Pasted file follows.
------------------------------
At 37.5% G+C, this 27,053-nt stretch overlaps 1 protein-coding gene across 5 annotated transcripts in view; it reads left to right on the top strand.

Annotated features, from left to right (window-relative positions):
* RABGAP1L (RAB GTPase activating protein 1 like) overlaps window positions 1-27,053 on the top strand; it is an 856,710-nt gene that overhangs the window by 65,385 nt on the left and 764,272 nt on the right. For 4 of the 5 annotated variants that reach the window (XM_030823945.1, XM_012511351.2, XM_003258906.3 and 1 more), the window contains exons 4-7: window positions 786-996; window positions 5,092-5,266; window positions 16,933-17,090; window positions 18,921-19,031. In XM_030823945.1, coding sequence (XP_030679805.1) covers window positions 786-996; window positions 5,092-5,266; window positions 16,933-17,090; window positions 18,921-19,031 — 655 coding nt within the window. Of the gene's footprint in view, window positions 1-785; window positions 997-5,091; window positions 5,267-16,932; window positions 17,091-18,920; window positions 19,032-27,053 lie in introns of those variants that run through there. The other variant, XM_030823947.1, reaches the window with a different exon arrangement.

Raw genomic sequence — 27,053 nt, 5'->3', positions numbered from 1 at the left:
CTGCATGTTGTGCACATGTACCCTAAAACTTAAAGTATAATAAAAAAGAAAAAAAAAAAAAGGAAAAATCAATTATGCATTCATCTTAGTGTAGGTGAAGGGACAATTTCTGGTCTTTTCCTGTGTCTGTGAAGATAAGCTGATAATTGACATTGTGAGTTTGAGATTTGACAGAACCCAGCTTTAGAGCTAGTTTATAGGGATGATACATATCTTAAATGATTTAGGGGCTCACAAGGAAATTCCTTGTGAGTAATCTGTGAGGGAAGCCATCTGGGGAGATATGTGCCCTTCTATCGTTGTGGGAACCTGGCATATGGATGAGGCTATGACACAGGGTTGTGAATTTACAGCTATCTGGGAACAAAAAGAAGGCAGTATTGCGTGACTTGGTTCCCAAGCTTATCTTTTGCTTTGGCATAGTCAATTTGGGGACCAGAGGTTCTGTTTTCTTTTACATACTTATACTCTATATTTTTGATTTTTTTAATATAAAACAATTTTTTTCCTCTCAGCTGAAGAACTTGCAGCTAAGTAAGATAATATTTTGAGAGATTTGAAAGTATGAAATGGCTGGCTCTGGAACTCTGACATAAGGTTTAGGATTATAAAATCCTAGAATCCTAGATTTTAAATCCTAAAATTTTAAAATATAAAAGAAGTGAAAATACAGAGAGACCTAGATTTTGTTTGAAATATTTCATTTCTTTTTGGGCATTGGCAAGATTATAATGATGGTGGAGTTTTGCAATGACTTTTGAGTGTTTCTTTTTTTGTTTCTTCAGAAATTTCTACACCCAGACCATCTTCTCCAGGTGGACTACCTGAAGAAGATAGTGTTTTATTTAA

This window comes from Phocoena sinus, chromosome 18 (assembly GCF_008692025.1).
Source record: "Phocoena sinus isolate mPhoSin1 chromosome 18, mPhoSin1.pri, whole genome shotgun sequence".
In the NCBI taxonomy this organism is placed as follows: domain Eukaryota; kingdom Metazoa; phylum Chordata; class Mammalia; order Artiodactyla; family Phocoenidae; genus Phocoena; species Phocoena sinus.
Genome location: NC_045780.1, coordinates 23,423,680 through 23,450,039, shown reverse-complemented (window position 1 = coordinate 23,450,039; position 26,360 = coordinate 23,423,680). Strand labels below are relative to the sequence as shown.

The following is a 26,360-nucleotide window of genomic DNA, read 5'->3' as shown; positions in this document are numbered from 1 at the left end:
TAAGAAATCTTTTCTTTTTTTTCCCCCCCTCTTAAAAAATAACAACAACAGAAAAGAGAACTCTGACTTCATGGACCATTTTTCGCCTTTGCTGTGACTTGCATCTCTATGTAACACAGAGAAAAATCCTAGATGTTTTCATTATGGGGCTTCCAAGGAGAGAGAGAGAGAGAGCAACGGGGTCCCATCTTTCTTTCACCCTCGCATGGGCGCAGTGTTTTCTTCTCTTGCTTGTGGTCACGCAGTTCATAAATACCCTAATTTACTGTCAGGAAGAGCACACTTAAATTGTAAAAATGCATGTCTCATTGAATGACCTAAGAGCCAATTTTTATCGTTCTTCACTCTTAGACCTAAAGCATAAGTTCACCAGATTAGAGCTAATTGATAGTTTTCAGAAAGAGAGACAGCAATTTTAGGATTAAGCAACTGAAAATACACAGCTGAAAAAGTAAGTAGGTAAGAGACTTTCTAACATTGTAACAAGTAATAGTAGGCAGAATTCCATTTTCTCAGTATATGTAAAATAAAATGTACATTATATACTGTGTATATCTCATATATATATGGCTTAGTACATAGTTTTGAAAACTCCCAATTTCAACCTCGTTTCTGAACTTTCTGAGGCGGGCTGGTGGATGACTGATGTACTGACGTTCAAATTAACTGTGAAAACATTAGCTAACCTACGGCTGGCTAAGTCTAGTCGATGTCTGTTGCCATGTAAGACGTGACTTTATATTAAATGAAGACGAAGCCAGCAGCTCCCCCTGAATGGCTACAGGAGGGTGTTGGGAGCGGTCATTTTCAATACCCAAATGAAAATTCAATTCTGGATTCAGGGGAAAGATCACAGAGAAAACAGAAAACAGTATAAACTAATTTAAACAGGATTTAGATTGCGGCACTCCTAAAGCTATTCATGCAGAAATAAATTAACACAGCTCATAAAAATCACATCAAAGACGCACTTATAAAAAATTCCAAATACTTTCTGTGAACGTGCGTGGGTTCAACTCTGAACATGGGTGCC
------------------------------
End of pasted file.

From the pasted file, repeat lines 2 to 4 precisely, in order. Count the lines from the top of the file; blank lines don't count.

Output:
Annotated features, from left to right (window-relative positions):
* RABGAP1L (RAB GTPase activating protein 1 like) overlaps window positions 1-27,053 on the top strand; it is an 856,710-nt gene that overhangs the window by 65,385 nt on the left and 764,272 nt on the right. For 4 of the 5 annotated variants that reach the window (XM_030823945.1, XM_012511351.2, XM_003258906.3 and 1 more), the window contains exons 4-7: window positions 786-996; window positions 5,092-5,266; window positions 16,933-17,090; window positions 18,921-19,031. In XM_030823945.1, coding sequence (XP_030679805.1) covers window positions 786-996; window positions 5,092-5,266; window positions 16,933-17,090; window positions 18,921-19,031 — 655 coding nt within the window. Of the gene's footprint in view, window positions 1-785; window positions 997-5,091; window positions 5,267-16,932; window positions 17,091-18,920; window positions 19,032-27,053 lie in introns of those variants that run through there. The other variant, XM_030823947.1, reaches the window with a different exon arrangement.

Raw genomic sequence — 27,053 nt, 5'->3', positions numbered from 1 at the left: